FBI's Comey says won't dwell on sacking, will "be fine"
Former FBI director James Comey says in a farewell letter to colleagues that he will "be fine," and won't dwell on how he was fired by President Donald Trump, CNN reported Wednesday.
Comey was abruptly dismissed Tuesday by the Republican president, who said the issue was Comey's inability to lead. But Trump floored many since it was Comey himself leading the investigation of Trump's campaign and Russia.
"I have long believed that a President can fire an FBI Director for any reason, or for no reason at all. I'm not going to spend time on the decision or the way it was executed. I hope you won't either. It is done, and I will be fine, although I will miss you and the mission deeply," Comey said in a letter to agents and colleagues.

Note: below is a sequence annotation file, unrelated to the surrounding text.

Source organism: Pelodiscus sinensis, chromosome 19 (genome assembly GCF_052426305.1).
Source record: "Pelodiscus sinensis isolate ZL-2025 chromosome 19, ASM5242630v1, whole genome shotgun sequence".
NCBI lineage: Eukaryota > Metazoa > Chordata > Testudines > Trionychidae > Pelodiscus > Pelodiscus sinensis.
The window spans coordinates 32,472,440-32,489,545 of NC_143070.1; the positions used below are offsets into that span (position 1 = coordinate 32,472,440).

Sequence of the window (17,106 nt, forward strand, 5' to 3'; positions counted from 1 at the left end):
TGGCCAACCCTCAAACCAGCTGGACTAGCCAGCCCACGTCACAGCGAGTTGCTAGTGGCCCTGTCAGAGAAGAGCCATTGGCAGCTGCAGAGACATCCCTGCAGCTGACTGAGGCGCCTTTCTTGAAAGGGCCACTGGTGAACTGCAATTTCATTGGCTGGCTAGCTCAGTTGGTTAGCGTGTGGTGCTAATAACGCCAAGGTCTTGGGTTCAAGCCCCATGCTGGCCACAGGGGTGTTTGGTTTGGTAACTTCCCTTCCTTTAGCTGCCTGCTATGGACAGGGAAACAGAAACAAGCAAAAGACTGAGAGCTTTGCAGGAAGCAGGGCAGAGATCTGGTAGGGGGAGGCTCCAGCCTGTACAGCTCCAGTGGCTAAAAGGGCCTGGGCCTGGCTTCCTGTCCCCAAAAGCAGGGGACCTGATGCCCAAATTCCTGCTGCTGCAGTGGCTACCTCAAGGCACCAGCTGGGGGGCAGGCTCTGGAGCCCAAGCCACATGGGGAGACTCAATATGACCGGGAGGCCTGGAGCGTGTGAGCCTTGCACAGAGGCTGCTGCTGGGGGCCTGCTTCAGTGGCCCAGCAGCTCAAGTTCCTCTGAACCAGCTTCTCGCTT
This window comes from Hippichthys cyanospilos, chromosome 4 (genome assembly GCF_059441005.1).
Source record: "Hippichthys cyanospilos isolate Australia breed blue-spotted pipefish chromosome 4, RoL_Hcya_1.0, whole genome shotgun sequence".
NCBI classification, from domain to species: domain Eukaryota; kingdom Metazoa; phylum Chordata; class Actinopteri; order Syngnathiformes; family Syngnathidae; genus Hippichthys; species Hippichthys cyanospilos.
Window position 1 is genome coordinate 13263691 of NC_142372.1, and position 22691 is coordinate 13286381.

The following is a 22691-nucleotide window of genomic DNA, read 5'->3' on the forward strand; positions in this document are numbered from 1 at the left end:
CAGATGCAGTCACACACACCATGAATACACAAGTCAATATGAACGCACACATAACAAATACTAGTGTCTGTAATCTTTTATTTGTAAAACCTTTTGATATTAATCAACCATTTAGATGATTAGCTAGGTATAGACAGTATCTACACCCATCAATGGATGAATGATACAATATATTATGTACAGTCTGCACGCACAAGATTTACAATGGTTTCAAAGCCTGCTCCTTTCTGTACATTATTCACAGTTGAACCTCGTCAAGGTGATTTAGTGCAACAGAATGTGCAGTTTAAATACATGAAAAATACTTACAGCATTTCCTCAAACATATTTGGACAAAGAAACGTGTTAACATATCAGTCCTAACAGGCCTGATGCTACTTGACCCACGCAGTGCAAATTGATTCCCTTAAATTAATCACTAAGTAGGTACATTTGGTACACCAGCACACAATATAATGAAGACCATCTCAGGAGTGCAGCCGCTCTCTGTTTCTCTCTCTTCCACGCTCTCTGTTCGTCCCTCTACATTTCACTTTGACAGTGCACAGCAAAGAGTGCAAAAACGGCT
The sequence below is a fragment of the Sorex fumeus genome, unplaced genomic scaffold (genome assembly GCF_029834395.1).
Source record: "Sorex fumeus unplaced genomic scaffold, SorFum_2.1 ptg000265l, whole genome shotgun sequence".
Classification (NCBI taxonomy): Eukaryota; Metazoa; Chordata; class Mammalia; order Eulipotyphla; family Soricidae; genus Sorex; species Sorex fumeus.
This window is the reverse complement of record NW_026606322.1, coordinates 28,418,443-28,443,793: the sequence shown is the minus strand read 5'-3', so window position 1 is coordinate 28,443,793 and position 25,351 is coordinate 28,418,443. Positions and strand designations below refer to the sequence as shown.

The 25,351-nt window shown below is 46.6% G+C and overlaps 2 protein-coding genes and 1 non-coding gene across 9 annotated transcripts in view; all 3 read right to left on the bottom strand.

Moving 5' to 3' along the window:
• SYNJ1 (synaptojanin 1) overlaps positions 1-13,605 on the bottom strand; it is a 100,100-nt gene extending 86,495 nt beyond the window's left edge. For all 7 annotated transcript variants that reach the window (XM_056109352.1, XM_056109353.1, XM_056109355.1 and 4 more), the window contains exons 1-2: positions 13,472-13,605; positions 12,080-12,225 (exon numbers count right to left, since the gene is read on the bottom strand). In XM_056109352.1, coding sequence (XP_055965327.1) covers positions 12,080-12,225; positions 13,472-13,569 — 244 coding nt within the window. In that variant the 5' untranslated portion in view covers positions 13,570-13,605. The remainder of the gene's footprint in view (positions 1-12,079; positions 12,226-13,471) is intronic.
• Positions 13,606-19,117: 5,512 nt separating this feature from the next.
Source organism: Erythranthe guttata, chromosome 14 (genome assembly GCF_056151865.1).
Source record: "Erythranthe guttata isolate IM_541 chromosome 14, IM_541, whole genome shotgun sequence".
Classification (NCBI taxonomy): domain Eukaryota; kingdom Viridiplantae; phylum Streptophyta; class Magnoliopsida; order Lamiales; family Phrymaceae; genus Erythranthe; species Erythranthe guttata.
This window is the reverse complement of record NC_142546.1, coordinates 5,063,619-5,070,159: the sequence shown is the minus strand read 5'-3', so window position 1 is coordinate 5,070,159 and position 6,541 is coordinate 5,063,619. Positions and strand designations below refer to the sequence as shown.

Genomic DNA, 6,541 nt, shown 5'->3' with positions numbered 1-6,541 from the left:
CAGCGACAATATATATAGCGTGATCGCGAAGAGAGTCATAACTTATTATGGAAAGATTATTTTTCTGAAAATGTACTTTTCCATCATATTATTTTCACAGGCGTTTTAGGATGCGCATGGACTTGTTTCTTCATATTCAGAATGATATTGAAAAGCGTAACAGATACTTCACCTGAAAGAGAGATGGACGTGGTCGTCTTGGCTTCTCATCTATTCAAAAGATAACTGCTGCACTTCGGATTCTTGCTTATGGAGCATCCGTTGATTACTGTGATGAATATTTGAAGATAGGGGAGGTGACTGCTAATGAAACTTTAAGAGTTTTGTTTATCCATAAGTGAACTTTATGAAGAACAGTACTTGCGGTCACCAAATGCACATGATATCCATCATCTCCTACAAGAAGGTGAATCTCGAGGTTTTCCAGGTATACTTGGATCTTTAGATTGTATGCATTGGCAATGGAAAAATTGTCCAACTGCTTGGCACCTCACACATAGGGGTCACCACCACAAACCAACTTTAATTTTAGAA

"In times of turbulence, the American people should see the FBI as a rock of competence, honesty, and independence. What makes leaving the FBI hard is the nature and quality of its people, who together make it that rock for America," Comey added.
Trump's stunning sacking of Comey sparked a political firestorm in Washington and plunged his young presidency into turmoil.
Furious Democrats suggested the FBI's work will now be hopelessly tainted and demanded a special prosecutor akin to those appointed during Richard Nixon's Watergate scandal or the run-up to Bill Clinton's impeachment.
The White House rejected the idea.
"We don't think it's necessary," said White House spokeswoman Sarah Huckabee Sanders.
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